Farruggia v. Town of Penfield

This appeal addresses an order by the New York Supreme Court denying summary judgment, granting summary judgment, denying partial summary judgment, and granting a motion for leave to amend. The Plaintiff, Gaetano Farruggia, was a construction worker and backhoe operator. The Defendant, Town of Penfield, hired the Plaintiff’s employer to complete a project (Project) on the Co-Defendant’s, Kenneth and Suzanne Hershey, property. The Project involved performing paving work on the sidewalk and driveway. While the Project was located on the co-defendant’s property, it was also located within the Defendant’s right-of-way through Co-Defendant’s property. It appears that an area of land (Landing Area) outside of Defendant’s right-of-way, but inside and wholly located on the Co-Defendant’s property was being used to park construction vehicles and equipment. At the end of a workday the Plaintiff parked a backhoe in the Landing Area which rolled into a ravine, injuring him. Plaintiff commenced an action against the Defendant and Co-Defendant under Labor Law and common-law negligence.

The Supreme Court denied Defendant’s motion for summary judgment in dismissing the Labor Law cause of action and granted Co-Defendant’s motion summary judgment. It also denied part of Plaintiff’s motion for partial summary judgment granted part of Plaintiff’s motion for leave to amend their bill of particulars. Defendant appealed and Plaintiff cross-appealed.

The Appellate Division agreed with Defendant that the lower court erred in denying Defendant’s motion for summary judgment in dismissing the Labor Law causes of action because the Defendant was not considered an “owner” for purposes of the statutes. The accident occurred well outside the Defendant’s right-of-way, and the Defendant had no interest or legal control over the Landing Area. Further, the Landing Area was completely on the Co-Defendant’s private property, the Co-Defendant had given Plaintiff permission to park the backhoe there and directed Plaintiff on exactly where to park. The Defendant had no power to do the same and there were other options available for Plaintiff to park. Further, the Appellate Division determined Plaintiff’s accident did not have “an elevation-related risk,” as protected against in Labor Law § 240(1). The Appellate Division also agreed with Defendant in denying the common-law negligence causes of action. The Appellate Division found that since Defendant established it did not occupy, own, or have control over the area of the accident (the Landing Area), and did not employ this area for a special use, it did not owe Plaintiff a duty of care.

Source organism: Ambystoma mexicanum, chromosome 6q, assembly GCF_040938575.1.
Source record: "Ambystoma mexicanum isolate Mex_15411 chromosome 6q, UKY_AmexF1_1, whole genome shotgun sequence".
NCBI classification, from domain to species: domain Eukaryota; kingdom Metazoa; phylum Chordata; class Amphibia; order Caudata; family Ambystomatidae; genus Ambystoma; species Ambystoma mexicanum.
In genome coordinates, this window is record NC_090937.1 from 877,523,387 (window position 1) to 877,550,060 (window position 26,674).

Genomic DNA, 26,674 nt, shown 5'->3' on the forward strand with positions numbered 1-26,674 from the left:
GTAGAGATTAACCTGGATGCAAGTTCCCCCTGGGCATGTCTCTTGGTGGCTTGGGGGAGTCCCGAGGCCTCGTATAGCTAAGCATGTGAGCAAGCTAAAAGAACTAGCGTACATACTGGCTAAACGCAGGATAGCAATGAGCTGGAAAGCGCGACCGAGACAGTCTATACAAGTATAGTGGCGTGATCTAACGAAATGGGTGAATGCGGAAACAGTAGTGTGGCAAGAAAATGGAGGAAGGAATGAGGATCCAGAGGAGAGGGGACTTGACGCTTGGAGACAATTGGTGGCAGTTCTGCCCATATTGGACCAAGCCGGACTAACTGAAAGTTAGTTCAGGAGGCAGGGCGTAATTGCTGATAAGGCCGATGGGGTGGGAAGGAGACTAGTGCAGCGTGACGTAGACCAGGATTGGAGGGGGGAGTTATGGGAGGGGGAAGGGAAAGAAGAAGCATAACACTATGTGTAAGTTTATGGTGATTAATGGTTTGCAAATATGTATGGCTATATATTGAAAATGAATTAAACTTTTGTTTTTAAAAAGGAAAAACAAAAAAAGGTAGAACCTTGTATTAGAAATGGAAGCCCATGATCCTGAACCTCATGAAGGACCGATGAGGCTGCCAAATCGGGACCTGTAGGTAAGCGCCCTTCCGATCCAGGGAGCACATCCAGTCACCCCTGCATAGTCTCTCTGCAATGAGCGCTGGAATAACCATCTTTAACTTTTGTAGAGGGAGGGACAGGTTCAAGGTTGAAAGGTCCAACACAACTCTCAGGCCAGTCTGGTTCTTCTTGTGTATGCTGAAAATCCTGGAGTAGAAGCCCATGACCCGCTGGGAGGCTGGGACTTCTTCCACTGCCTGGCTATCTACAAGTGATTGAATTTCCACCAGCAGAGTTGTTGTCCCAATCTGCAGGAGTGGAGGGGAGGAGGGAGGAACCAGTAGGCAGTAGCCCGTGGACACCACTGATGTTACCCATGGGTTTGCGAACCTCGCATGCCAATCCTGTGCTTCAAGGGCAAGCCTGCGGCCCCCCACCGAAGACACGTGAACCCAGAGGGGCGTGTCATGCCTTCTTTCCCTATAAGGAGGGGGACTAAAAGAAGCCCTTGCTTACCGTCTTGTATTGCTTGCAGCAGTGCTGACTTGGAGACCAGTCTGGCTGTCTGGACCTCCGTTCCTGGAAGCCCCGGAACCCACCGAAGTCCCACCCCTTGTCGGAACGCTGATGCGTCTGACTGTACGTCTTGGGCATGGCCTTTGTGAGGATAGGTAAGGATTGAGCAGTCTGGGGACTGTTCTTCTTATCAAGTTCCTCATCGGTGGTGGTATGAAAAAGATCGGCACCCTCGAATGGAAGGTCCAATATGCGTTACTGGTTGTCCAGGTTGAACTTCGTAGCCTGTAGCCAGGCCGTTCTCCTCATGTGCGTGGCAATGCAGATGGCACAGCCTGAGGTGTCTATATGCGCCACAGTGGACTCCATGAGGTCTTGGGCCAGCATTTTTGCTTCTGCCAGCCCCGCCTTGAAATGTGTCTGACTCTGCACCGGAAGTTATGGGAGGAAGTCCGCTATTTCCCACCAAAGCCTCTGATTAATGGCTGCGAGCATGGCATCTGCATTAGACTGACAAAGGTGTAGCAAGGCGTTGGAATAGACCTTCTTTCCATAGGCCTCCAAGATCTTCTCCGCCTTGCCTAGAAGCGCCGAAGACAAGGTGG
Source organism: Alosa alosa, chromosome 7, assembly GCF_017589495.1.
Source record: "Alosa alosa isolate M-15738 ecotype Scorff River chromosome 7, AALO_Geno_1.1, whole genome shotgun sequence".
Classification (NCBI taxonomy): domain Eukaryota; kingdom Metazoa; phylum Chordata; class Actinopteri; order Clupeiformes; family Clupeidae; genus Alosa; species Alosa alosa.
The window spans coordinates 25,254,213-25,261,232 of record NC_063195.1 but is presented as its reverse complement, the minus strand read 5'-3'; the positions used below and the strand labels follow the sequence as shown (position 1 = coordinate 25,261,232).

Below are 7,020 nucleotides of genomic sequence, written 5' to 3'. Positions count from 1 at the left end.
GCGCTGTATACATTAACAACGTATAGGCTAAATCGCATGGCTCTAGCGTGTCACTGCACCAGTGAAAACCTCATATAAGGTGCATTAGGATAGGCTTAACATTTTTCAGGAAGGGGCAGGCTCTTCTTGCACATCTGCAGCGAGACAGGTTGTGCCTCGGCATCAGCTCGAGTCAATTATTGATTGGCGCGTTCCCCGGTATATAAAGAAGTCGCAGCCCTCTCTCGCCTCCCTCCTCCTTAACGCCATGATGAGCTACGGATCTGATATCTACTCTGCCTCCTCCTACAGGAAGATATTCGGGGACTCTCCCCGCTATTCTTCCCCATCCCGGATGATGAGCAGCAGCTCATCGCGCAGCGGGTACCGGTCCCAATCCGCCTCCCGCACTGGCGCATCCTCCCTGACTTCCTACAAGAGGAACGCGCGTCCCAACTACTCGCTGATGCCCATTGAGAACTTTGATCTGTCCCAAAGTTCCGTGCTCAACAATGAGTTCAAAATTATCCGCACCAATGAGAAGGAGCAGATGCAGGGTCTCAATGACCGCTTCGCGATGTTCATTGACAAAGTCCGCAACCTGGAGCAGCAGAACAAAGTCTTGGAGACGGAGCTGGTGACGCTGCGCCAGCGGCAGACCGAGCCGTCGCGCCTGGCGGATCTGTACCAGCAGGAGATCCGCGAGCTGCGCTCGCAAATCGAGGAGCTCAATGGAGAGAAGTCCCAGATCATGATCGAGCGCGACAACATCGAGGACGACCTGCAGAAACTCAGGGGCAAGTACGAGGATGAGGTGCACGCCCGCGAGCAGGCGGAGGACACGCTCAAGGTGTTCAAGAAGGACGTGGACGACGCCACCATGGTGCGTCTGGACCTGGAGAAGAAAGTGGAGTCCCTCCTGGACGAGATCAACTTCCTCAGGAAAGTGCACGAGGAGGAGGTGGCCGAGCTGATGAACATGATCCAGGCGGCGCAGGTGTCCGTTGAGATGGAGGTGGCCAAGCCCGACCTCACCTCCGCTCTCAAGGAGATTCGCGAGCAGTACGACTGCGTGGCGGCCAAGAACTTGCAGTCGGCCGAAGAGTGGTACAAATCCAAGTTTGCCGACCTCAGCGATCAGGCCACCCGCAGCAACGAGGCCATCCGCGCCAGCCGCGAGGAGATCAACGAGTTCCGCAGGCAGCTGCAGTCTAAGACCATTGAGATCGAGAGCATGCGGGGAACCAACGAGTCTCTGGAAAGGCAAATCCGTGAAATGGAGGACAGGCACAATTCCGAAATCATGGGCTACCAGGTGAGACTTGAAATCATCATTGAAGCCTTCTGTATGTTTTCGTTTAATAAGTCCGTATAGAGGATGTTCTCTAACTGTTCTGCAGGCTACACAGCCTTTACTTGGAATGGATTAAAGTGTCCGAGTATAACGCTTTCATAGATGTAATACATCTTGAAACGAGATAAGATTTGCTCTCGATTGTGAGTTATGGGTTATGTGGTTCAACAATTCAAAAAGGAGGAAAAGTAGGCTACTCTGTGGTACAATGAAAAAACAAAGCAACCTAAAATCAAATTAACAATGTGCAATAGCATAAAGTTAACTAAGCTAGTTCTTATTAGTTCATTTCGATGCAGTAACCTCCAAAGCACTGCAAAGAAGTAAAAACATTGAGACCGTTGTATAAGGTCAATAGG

The Appellate Division therefore modified the Supreme Court’s order by granting the Defendant’s summary judgment and dismissing the cross claim against it. The court also modified the lower courts order by totally denying Plaintiff’s motion for leave to amend, since there is no longer a basis against the town to do so.

The Appellate Division also agreed with Plaintiff in saying the lower court erred in dismissing the Labor Law and common-law negligence causes of action against the Co-Defendant. The Co-Defendants owned and controlled the accident area and did not establish that they did not have actual or constructive notice of the dangerous condition. The court modified the lower court’s order by denying Co-Defendant’s motion for summary judgment.

989 N.Y.S.2d 715 (4th Dep’t. 2014)

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Harwood v. Addison

This appeal concerns the termination of employment of a public employee. The Petitioner, Brenda Harwood, served as a senior account clerk typist in the City of Watertown’s Parks and Recreation Department. After a twenty-nine year career with the Department, the City brought incompetence and misconduct charges against Harwood, pursuant to Civil Service Law § 75. The Hearing Officer found that two of the charges could be sustained by the evidence, and found Petitioner guilty of one count of “fail[ing] to deposit cash and checks in a timely manner” and one count of “willfully misleading the City’s retained accountant.” The City also found that Petitioner was guilty of a second count of incompetence because she had “fail[ed] to bill for services in a timely manner.” Petitioner was found not guilty of the additional charges of incompetence and misconduct. As a result of the Hearing Officer’s findings, the City “terminated [Harwood’s] employment” with the Department. Petitioner filed suit in the Supreme Court pursuant to Civil Practice Law and Rules Article 78, and Supreme Court Justice Greenwood transferred this matter to the Appellate Division Fourth Department.